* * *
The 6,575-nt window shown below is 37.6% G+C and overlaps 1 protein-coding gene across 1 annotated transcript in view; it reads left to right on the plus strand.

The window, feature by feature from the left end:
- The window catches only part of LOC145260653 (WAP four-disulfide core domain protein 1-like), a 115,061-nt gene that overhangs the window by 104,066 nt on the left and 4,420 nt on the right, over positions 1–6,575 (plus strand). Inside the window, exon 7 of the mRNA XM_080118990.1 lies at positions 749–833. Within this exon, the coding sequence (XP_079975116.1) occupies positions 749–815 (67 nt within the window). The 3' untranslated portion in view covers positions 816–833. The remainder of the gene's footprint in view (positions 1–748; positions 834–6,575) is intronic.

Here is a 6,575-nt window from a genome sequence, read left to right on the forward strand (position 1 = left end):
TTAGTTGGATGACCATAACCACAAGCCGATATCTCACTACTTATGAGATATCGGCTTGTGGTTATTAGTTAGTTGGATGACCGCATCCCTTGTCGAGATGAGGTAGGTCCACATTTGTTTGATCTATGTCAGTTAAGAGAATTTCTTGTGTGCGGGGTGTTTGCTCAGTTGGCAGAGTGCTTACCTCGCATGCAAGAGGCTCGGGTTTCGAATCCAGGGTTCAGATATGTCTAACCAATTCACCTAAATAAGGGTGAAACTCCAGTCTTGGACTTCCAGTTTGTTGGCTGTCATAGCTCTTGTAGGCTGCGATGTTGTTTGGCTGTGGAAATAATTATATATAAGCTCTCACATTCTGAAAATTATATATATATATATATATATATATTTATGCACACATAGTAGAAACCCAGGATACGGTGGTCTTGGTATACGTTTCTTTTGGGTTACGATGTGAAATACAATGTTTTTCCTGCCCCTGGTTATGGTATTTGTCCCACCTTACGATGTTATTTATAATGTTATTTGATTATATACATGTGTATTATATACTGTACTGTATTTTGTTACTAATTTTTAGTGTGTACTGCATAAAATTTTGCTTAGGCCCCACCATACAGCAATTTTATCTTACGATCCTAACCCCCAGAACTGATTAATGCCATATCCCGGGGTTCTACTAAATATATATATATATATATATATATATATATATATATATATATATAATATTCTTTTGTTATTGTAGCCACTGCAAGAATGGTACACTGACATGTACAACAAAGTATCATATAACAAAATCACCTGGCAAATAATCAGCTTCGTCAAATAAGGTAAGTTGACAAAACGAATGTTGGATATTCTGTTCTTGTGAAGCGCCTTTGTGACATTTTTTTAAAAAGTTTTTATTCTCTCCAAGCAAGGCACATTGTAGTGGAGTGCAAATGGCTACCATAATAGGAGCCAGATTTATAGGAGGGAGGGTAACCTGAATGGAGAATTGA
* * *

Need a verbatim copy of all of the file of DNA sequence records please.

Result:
The 6,575-nt window shown below is 37.6% G+C and overlaps 1 protein-coding gene across 1 annotated transcript in view; it reads left to right on the plus strand.

The window, feature by feature from the left end:
- The window catches only part of LOC145260653 (WAP four-disulfide core domain protein 1-like), a 115,061-nt gene that overhangs the window by 104,066 nt on the left and 4,420 nt on the right, over positions 1–6,575 (plus strand). Inside the window, exon 7 of the mRNA XM_080118990.1 lies at positions 749–833. Within this exon, the coding sequence (XP_079975116.1) occupies positions 749–815 (67 nt within the window). The 3' untranslated portion in view covers positions 816–833. The remainder of the gene's footprint in view (positions 1–748; positions 834–6,575) is intronic.

Here is a 6,575-nt window from a genome sequence, read left to right on the forward strand (position 1 = left end):
TTAGTTGGATGACCATAACCACAAGCCGATATCTCACTACTTATGAGATATCGGCTTGTGGTTATTAGTTAGTTGGATGACCGCATCCCTTGTCGAGATGAGGTAGGTCCACATTTGTTTGATCTATGTCAGTTAAGAGAATTTCTTGTGTGCGGGGTGTTTGCTCAGTTGGCAGAGTGCTTACCTCGCATGCAAGAGGCTCGGGTTTCGAATCCAGGGTTCAGATATGTCTAACCAATTCACCTAAATAAGGGTGAAACTCCAGTCTTGGACTTCCAGTTTGTTGGCTGTCATAGCTCTTGTAGGCTGCGATGTTGTTTGGCTGTGGAAATAATTATATATAAGCTCTCACATTCTGAAAATTATATATATATATATATATATATATTTATGCACACATAGTAGAAACCCAGGATACGGTGGTCTTGGTATACGTTTCTTTTGGGTTACGATGTGAAATACAATGTTTTTCCTGCCCCTGGTTATGGTATTTGTCCCACCTTACGATGTTATTTATAATGTTATTTGATTATATACATGTGTATTATATACTGTACTGTATTTTGTTACTAATTTTTAGTGTGTACTGCATAAAATTTTGCTTAGGCCCCACCATACAGCAATTTTATCTTACGATCCTAACCCCCAGAACTGATTAATGCCATATCCCGGGGTTCTACTAAATATATATATATATATATATATATATATATATATATATATATATAATATTCTTTTGTTATTGTAGCCACTGCAAGAATGGTACACTGACATGTACAACAAAGTATCATATAACAAAATCACCTGGCAAATAATCAGCTTCGTCAAATAAGGTAAGTTGACAAAACGAATGTTGGATATTCTGTTCTTGTGAAGCGCCTTTGTGACATTTTTTTAAAAAGTTTTTATTCTCTCCAAGCAAGGCACATTGTAGTGGAGTGCAAATGGCTACCATAATAGGAGCCAGATTTATAGGAGGGAGGGTAACCTGAATGGAGAATTGA